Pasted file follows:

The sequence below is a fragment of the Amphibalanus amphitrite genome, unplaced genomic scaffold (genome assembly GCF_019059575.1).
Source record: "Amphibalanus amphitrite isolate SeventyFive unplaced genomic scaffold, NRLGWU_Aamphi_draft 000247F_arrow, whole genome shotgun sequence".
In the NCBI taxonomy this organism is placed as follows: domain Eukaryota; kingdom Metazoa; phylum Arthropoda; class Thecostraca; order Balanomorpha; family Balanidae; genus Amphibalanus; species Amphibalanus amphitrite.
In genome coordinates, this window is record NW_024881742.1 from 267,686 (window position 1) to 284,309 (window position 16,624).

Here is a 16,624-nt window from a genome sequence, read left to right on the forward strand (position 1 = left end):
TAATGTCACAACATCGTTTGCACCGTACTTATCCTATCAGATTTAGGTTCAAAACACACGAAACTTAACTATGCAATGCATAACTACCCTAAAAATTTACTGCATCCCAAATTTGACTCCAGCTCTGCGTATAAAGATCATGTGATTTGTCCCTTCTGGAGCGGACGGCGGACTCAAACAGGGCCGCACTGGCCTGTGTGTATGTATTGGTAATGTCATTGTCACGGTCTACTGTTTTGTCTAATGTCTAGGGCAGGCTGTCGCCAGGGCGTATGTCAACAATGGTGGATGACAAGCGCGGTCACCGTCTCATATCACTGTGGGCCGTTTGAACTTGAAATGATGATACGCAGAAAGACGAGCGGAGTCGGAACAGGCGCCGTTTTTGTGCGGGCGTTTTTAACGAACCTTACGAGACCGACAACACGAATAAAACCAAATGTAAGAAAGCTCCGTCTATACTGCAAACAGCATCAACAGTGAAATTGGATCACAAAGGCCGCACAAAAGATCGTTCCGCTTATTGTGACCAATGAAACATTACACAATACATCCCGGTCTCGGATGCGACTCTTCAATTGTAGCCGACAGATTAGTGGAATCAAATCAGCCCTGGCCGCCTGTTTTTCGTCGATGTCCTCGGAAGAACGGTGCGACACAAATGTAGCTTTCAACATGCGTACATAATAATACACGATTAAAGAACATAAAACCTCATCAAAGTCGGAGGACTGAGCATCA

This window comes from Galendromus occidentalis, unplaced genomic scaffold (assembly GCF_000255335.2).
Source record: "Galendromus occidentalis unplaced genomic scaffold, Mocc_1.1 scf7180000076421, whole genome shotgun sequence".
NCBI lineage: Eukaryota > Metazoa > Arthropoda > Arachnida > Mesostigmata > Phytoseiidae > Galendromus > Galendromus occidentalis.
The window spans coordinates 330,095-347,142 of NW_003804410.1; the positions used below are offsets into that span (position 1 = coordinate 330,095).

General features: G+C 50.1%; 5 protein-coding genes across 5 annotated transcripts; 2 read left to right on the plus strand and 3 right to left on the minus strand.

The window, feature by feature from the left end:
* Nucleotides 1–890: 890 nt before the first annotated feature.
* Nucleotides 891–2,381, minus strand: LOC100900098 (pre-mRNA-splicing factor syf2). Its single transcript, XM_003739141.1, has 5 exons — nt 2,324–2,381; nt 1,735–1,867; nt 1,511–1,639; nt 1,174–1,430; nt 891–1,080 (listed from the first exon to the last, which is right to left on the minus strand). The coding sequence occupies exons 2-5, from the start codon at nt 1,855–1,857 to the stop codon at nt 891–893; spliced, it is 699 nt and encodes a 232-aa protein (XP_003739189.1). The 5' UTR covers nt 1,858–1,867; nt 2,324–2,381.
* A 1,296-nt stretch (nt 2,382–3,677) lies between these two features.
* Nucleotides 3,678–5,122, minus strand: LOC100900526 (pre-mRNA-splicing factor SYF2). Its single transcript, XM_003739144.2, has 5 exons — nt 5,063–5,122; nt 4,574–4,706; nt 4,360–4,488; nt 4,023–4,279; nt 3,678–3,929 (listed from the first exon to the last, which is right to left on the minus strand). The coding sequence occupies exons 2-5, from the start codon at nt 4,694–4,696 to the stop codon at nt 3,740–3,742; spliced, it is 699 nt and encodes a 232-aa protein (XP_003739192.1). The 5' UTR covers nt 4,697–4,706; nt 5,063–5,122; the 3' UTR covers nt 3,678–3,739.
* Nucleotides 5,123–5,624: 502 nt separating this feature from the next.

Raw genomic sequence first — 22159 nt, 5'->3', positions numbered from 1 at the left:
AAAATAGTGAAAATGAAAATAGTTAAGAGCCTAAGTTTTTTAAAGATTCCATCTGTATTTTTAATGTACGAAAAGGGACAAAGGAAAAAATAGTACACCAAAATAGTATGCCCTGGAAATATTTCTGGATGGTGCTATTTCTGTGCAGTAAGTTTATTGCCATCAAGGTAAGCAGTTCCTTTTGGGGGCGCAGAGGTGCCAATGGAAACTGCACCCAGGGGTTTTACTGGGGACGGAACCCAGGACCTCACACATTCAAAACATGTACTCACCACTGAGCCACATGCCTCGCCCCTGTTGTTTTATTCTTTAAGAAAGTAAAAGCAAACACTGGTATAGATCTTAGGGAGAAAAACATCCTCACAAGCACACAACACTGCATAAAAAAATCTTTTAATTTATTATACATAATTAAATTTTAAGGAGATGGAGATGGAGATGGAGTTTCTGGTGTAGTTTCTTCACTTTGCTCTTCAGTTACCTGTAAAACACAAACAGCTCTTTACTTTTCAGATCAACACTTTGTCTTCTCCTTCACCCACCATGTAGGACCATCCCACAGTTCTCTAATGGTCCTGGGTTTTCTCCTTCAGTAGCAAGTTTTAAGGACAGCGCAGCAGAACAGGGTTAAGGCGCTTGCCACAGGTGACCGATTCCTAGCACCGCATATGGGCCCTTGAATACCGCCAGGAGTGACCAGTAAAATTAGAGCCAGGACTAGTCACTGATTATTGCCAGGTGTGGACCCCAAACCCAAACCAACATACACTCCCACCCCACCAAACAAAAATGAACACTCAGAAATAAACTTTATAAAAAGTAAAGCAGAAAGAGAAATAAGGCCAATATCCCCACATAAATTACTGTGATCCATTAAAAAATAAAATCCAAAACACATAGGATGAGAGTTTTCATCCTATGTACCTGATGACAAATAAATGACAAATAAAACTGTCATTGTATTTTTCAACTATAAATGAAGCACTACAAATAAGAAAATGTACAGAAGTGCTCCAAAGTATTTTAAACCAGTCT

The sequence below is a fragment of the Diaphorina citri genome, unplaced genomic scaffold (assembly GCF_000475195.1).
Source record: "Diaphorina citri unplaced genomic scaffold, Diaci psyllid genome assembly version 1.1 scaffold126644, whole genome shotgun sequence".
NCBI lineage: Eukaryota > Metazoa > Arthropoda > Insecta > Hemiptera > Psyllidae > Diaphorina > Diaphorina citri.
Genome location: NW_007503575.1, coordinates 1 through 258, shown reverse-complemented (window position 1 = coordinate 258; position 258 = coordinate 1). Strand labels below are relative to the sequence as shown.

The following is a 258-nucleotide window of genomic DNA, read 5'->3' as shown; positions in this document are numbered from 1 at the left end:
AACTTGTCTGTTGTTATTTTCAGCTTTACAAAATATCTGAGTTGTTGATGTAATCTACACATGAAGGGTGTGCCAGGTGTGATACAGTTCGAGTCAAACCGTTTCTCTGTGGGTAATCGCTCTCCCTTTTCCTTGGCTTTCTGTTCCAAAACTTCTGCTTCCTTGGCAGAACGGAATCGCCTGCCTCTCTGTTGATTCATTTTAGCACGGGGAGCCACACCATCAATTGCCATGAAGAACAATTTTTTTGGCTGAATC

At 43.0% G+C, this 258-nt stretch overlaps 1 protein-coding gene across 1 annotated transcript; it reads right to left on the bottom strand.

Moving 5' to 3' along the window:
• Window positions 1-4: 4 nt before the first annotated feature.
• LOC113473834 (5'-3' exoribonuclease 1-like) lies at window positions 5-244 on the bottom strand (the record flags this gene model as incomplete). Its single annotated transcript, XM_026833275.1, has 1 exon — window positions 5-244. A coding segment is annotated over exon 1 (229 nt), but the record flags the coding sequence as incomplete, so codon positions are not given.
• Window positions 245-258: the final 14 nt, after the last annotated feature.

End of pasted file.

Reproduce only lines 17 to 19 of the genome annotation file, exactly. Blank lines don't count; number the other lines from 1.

* Nucleotides 5,123–5,624: 502 nt separating this feature from the next.

Raw genomic sequence first — 22159 nt, 5'->3', positions numbered from 1 at the left:
AAAATAGTGAAAATGAAAATAGTTAAGAGCCTAAGTTTTTTAAAGATTCCATCTGTATTTTTAATGTACGAAAAGGGACAAAGGAAAAAATAGTACACCAAAATAGTATGCCCTGGAAATATTTCTGGATGGTGCTATTTCTGTGCAGTAAGTTTATTGCCATCAAGGTAAGCAGTTCCTTTTGGGGGCGCAGAGGTGCCAATGGAAACTGCACCCAGGGGTTTTACTGGGGACGGAACCCAGGACCTCACACATTCAAAACATGTACTCACCACTGAGCCACATGCCTCGCCCCTGTTGTTTTATTCTTTAAGAAAGTAAAAGCAAACACTGGTATAGATCTTAGGGAGAAAAACATCCTCACAAGCACACAACACTGCATAAAAAAATCTTTTAATTTATTATACATAATTAAATTTTAAGGAGATGGAGATGGAGATGGAGTTTCTGGTGTAGTTTCTTCACTTTGCTCTTCAGTTACCTGTAAAACACAAACAGCTCTTTACTTTTCAGATCAACACTTTGTCTTCTCCTTCACCCACCATGTAGGACCATCCCACAGTTCTCTAATGGTCCTGGGTTTTCTCCTTCAGTAGCAAGTTTTAAGGACAGCGCAGCAGAACAGGGTTAAGGCGCTTGCCACAGGTGACCGATTCCTAGCACCGCATATGGGCCCTTGAATACCGCCAGGAGTGACCAGTAAAATTAGAGCCAGGACTAGTCACTGATTATTGCCAGGTGTGGACCCCAAACCCAAACCAACATACACTCCCACCCCACCAAACAAAAATGAACACTCAGAAATAAACTTTATAAAAAGTAAAGCAGAAAGAGAAATAAGGCCAATATCCCCACATAAATTACTGTGATCCATTAAAAAATAAAATCCAAAACACATAGGATGAGAGTTTTCATCCTATGTACCTGATGACAAATAAATGACAAATAAAACTGTCATTGTATTTTTCAACTATAAATGAAGCACTACAAATAAGAAAATGTACAGAAGTGCTCCAAAGTATTTTAAACCAGTCT